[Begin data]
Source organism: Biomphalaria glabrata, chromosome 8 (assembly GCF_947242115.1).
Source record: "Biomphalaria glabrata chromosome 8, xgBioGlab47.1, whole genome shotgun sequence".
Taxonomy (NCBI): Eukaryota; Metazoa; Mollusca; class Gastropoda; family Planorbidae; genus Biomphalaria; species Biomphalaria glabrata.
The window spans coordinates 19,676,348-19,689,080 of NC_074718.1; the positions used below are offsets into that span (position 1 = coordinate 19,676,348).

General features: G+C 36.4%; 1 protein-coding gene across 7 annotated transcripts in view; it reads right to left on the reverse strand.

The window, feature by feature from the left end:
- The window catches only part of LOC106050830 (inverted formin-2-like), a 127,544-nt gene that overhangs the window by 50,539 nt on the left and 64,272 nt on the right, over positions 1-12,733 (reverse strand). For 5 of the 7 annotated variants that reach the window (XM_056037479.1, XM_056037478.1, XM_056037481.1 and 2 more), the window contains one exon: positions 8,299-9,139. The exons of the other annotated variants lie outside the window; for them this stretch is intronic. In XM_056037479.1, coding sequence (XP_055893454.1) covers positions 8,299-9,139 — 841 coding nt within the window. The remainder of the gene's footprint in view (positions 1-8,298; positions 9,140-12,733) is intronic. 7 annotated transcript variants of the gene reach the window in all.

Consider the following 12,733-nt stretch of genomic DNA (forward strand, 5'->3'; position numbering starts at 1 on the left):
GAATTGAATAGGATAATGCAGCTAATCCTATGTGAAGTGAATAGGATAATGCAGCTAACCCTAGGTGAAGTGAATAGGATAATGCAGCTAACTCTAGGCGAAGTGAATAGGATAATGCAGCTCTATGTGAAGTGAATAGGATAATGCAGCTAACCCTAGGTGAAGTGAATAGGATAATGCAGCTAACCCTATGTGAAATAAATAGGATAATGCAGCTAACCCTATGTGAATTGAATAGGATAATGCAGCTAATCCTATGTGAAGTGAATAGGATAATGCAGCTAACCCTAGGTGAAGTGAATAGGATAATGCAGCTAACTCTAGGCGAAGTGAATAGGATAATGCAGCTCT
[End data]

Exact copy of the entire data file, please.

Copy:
Source organism: Biomphalaria glabrata, chromosome 8 (assembly GCF_947242115.1).
Source record: "Biomphalaria glabrata chromosome 8, xgBioGlab47.1, whole genome shotgun sequence".
Taxonomy (NCBI): Eukaryota; Metazoa; Mollusca; class Gastropoda; family Planorbidae; genus Biomphalaria; species Biomphalaria glabrata.
The window spans coordinates 19,676,348-19,689,080 of NC_074718.1; the positions used below are offsets into that span (position 1 = coordinate 19,676,348).

General features: G+C 36.4%; 1 protein-coding gene across 7 annotated transcripts in view; it reads right to left on the reverse strand.

The window, feature by feature from the left end:
- The window catches only part of LOC106050830 (inverted formin-2-like), a 127,544-nt gene that overhangs the window by 50,539 nt on the left and 64,272 nt on the right, over positions 1-12,733 (reverse strand). For 5 of the 7 annotated variants that reach the window (XM_056037479.1, XM_056037478.1, XM_056037481.1 and 2 more), the window contains one exon: positions 8,299-9,139. The exons of the other annotated variants lie outside the window; for them this stretch is intronic. In XM_056037479.1, coding sequence (XP_055893454.1) covers positions 8,299-9,139 — 841 coding nt within the window. The remainder of the gene's footprint in view (positions 1-8,298; positions 9,140-12,733) is intronic. 7 annotated transcript variants of the gene reach the window in all.

Consider the following 12,733-nt stretch of genomic DNA (forward strand, 5'->3'; position numbering starts at 1 on the left):
GAATTGAATAGGATAATGCAGCTAATCCTATGTGAAGTGAATAGGATAATGCAGCTAACCCTAGGTGAAGTGAATAGGATAATGCAGCTAACTCTAGGCGAAGTGAATAGGATAATGCAGCTCTATGTGAAGTGAATAGGATAATGCAGCTAACCCTAGGTGAAGTGAATAGGATAATGCAGCTAACCCTATGTGAAATAAATAGGATAATGCAGCTAACCCTATGTGAATTGAATAGGATAATGCAGCTAATCCTATGTGAAGTGAATAGGATAATGCAGCTAACCCTAGGTGAAGTGAATAGGATAATGCAGCTAACTCTAGGCGAAGTGAATAGGATAATGCAGCTCT